Impact of prealbumin levels on mortality in patients with acute kidney injury: an observational cohort study
Jose Ramon Perez Valdivieso (1), Maira Bes-Rastrollo (2), Pablo Monedero [SP], (1), Jokin de Irala (2), Francisco Javier Lavilla [SP] (3)
(1) Department of Anesthesia and Critical Care, Clinica Universitaria, University of Navarra, Pamplona, Spain
(2) Department of Preventive Medicine and Public Health, University of Navarra, Pamplona, Spain
(3) Renal Unit, Clinica Universitaria de Navarra, University of Navarra, Pamplona, Spain
Magazine: Journal of Renal Nutrition
Date: May 1, 2008Nephrology [SP] Anesthesia and Intensive Care [SP]
We evaluated the prognostic value of prealbumin (transthyretin) levels in patients with acute kidney injury (AKI).
This was a longitudinal, single-center, observational cohort study.
The setting was a university-affiliated hospital.
One hundred and sixty-one consecutive patients with AKI matched at least one of the Risk, Injury, Failure, Loss, End Stage (RIFLE) criteria for increased serum creatinine, and had requested a nephrology consultation between April 2000 and March 2006.
We conducted a computer-assisted review of all cases of AKI seen by a nephrologist between April 2000 and March 2006. We used Cox proportional hazards models to estimate the risk of in-hospital mortality associated with serum prealbumin level at the beginning of the nephrology consultation.
Clinicopathologic variables were compared between patients with a serum prealbumin level <11 mg/dL (the exposed group; cutoff point, median) and patients with a serum prealbumin level > or =11 mg/dL (the control group). In-hospital mortality rates associated with prealbumin levels were 45.0% for <11 mg/dL, and 19.8% for > or =11 mg/dL (P = .001). After adjusted analysis, the presence of a serum prealbumin level <11 mg/dL was significantly associated with increased in-hospital mortality (hazard ratio, 2.10; 95% confidence interval, 1.08 to 4.08), compared with patients with the same Liano scoring, the same RIFLE classes, and the same treatment for AKI, but with a serum prealbumin level > or =11 mg/dL. In addition, each increment of 5 mg/dL of serum prealbumin was associated with an adjusted 29% decrease of in-hospital mortality (hazard ratio, 0.71; 95% confidence interval, 0.52 to 0.96).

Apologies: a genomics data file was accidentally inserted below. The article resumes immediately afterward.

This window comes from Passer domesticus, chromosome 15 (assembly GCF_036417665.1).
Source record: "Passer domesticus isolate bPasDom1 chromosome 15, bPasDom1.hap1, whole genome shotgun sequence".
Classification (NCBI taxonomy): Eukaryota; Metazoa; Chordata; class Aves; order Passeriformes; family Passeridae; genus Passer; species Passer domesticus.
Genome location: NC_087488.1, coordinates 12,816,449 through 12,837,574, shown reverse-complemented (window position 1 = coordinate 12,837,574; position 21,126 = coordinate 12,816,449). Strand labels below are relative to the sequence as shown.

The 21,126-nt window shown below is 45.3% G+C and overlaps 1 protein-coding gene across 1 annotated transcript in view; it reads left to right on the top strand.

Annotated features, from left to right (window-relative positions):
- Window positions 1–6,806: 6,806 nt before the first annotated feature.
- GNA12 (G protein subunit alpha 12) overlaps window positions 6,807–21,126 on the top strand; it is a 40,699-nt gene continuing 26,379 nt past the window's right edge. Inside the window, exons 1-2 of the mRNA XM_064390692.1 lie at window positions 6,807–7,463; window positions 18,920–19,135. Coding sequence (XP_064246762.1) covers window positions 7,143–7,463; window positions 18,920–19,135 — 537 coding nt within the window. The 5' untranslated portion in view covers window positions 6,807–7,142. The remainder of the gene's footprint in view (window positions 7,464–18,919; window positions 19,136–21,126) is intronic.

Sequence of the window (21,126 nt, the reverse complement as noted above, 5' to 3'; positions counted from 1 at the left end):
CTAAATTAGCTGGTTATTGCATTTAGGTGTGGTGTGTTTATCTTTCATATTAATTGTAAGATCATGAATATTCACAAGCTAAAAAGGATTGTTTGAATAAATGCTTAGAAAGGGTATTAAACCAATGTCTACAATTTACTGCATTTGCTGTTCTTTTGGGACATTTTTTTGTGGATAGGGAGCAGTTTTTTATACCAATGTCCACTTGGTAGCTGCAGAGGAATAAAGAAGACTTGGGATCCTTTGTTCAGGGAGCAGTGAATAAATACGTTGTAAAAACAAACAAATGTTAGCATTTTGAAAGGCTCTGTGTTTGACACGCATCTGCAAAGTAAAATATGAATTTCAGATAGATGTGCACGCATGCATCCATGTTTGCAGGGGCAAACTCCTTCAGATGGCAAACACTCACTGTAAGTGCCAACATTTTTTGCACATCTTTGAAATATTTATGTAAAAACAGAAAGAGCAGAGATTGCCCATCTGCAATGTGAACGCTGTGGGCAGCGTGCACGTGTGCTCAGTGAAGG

Serum prealbumin levels <11 mg/dL were strongly associated with a higher risk of death, independent of AKI severity, comorbid illnesses, serum C-reactive protein levels, and other possible confounders. The measurement of serum prealbumin levels may be an inexpensive and useful tool in the evaluation of the risk profiles of AKI patients.
CITATION J Ren Nutr. 2008 May;18(3):262-8
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